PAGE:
DOW UPDATE The Dow Jones Industrial Average is nearly flat Thursday afternoon with shares of Walt Disney and Apple Inc. facing the biggest declines for the price-weighted average. The Dow (DJIA) was most recently trading 2 points (0.
(Bloomberg Opinion) -- AT&T Inc. CEO Randall Stephenson seems to be coming around to the right idea that the wireless carrier would be better off without its shrinking DirecTV business. Oddly enough, his decision could hinge on a legal trial in December that has little to do with his company but everything to do with how far antitrust regulators can be pushed in the Trump administration.It was the $67 billion takeover of DirecTV four years ago that first turned AT&T into a diversified communications conglomerate. Stephenson overpaid and underestimated how quickly the satellite-TV service would lose subscribers to cheaper online alternatives. With AT&T now squarely focused on expanding its 5G wireless network and integrating HBO and the other WarnerMedia assets it acquired last year, the company is finally considering parting ways with DirecTV, the Wall Street Journal reported Wednesday, citing unidentified sources. The pivot comes as activist investor Elliott Management Corp. puts pressure on Stephenson and AT&T’s board to streamline its operations. I explained in January how a sale of DirecTV might help AT&T pay down its mountain of debt more quickly and remove a cloud over its stock price. AT&T also has far too many pay-TV products, and it’s already started to play down the DirecTV brand by changing the name of DirecTV Now, a skinny live-TV streaming platform, to AT&T TV Now:One option is spinning off the unit into a separate publicly traded entity, though it’s hard to see the appeal for investors of a stand-alone DirecTV. It wouldn’t have the same advantages AT&T gets through its scale and simultaneous control of popular programming. For example, HBO went dark on Dish Network Corp.’s satellite-TV services last year because of a carriage dispute between the companies, leaving many HBO fans the choice to either switch to DirecTV or subscribe to the HBO Now app for $15 a month — both properties of AT&T. DirecTV has also lost customers rapidly while turning to desperate price increases to shore up profit margins.AT&T’s other option for unloading DirecTV is to combine the business with Dish, which is beset by the same industry challenges. Charlie Ergen, the billionaire who controls Dish, said in an interview in July that he sees “industrial logic” for putting the two together. They could substantially cut costs, and the added cash flow would aid Ergen in his efforts to build a nationwide wireless network.Regulatory friction is seen as the biggest obstacle to a DirecTV-Dish merger, with Reuters reporting Wednesday that the companies aren’t discussing a deal for that reason. But the way I see it, Stephenson and Ergen may just be awaiting the outcome of T-Mobile US Inc.’s attempt to buy Sprint Corp., as I wrote in June. Should that deal proceed, it would set a precedent for allowing the merger of two direct competitors in a highly concentrated market. So far, T-Mobile and Sprint — the No. 3 and No. 4 U.S. wireless carriers, respectively, behind AT&T and Verizon Communications — have received clearance from both the U.S. Department of Justice’s antitrust division and the Federal Communications Commission. However, 18 state attorneys general — and counting — have joined a lawsuit to block the transaction on the grounds that it will lead to higher prices for consumers, discourage industry innovation and hurt workers. The trial is set to begin Dec. 9.(1) A triumph by the companies may embolden Stephenson and Ergen. They could even argue that the pay-TV market isn’t as concentrated, with numerous new streaming-TV apps posing competition to the traditional distributors. Walt Disney Co. has constructed a $13-a-month bundle for Disney+, Hulu and ESPN+ that almost rivals denser cable-TV packages in content, and certainly does in price. The wild card, of course, is President Donald Trump. It’s been reported that he tried meddling in AT&T’s takeover of Time Warner, a unit now called WarnerMedia, because of personal grievances with the news network CNN, one of the assets AT&T inherited in the deal. As for DirecTV and Dish, “the biggest ‘regulatory’ obstacle may be the president and his undying desire to punish CNN,” analysts for New Street Research wrote in a report Thursday. Stephenson said in December 2016, when AT&T was integrating the DirecTV purchase, “We did DirecTV not because we love satellite technology, but because it gave us access to some premium content.” It’s a refrain both he and his deputy and heir apparent, John Stankey, have repeatedly recited. But the subsequent $102 billion acquisition of WarnerMedia gave AT&T all the premium content it needs. DirecTV is just a distraction now. (1) Ergen also plays a key role in the T-Mobile-Sprint merger trial. The carriers were required by the Justice Department to divest certain assets to Dish so that it can enter the wireless market and foster competition.To contact the author of this story: Tara Lachapelle at firstname.lastname@example.orgTo contact the editor responsible for this story: Daniel Niemi at email@example.comThis column does not necessarily reflect the opinion of the editorial board or Bloomberg LP and its owners.Tara Lachapelle is a Bloomberg Opinion columnist covering the business of entertainment and telecommunications, as well as broader deals. She previously wrote an M&A column for Bloomberg News.For more articles like this, please visit us at bloomberg.com/opinion©2019 Bloomberg L.P.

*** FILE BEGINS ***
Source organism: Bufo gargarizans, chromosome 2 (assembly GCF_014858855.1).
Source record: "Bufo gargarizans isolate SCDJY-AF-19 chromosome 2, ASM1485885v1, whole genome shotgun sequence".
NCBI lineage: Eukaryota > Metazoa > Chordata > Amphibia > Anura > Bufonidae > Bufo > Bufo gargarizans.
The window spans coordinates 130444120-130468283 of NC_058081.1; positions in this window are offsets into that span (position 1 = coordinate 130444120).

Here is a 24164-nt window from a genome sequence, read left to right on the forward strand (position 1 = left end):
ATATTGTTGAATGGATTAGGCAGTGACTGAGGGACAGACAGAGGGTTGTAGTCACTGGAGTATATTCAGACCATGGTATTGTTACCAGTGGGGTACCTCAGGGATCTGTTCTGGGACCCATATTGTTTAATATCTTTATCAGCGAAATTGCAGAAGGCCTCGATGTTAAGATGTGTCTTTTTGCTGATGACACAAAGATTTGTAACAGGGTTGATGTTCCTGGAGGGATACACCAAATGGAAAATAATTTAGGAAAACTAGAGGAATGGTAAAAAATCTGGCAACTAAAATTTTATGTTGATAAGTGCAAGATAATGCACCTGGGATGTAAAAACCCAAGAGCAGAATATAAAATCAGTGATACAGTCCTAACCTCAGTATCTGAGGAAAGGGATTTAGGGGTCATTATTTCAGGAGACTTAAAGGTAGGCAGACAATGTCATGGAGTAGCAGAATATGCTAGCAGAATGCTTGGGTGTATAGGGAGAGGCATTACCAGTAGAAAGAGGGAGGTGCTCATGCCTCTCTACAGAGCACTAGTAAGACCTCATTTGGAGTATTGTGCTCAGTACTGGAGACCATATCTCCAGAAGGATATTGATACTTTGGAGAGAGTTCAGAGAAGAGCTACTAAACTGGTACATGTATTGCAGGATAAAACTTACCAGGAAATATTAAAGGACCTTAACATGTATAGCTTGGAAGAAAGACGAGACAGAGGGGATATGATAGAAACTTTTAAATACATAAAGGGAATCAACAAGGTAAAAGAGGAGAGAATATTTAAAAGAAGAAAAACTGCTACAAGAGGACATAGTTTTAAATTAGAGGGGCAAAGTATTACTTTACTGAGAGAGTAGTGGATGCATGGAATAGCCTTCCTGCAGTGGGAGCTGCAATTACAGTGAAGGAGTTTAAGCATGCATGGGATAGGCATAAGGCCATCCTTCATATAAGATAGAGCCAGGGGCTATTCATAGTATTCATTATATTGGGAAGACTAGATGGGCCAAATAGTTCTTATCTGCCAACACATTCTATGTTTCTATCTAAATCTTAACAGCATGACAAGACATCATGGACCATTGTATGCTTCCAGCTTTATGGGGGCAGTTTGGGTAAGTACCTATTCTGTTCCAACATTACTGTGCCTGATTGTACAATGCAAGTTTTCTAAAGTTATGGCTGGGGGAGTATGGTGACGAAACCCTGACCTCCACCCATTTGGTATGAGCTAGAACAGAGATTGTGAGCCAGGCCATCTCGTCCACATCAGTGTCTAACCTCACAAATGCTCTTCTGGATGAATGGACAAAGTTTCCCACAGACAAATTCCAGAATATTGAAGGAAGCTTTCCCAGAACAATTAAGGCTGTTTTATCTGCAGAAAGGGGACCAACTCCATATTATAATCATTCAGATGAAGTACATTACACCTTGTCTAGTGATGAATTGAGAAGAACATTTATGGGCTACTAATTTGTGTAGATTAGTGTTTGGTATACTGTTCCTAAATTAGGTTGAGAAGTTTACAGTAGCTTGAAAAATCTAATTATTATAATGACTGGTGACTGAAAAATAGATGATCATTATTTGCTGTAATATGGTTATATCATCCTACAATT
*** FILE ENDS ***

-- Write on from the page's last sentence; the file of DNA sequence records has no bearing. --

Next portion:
Video-streaming space gets increasingly crowded as Comcast and Facebook join the bandwagon. However, intensifying price war and fight for exclusive rights are threats.
Disney CEO Bob Iger has left Apple's board of directors as the Disney+ and Apple TV+ video services prepare to go head to head.
Imperial Capital’s David Miller cut his fourth-quarter earnings-per-share estimate—for the second time—to account for what he estimates will be $900 million in losses.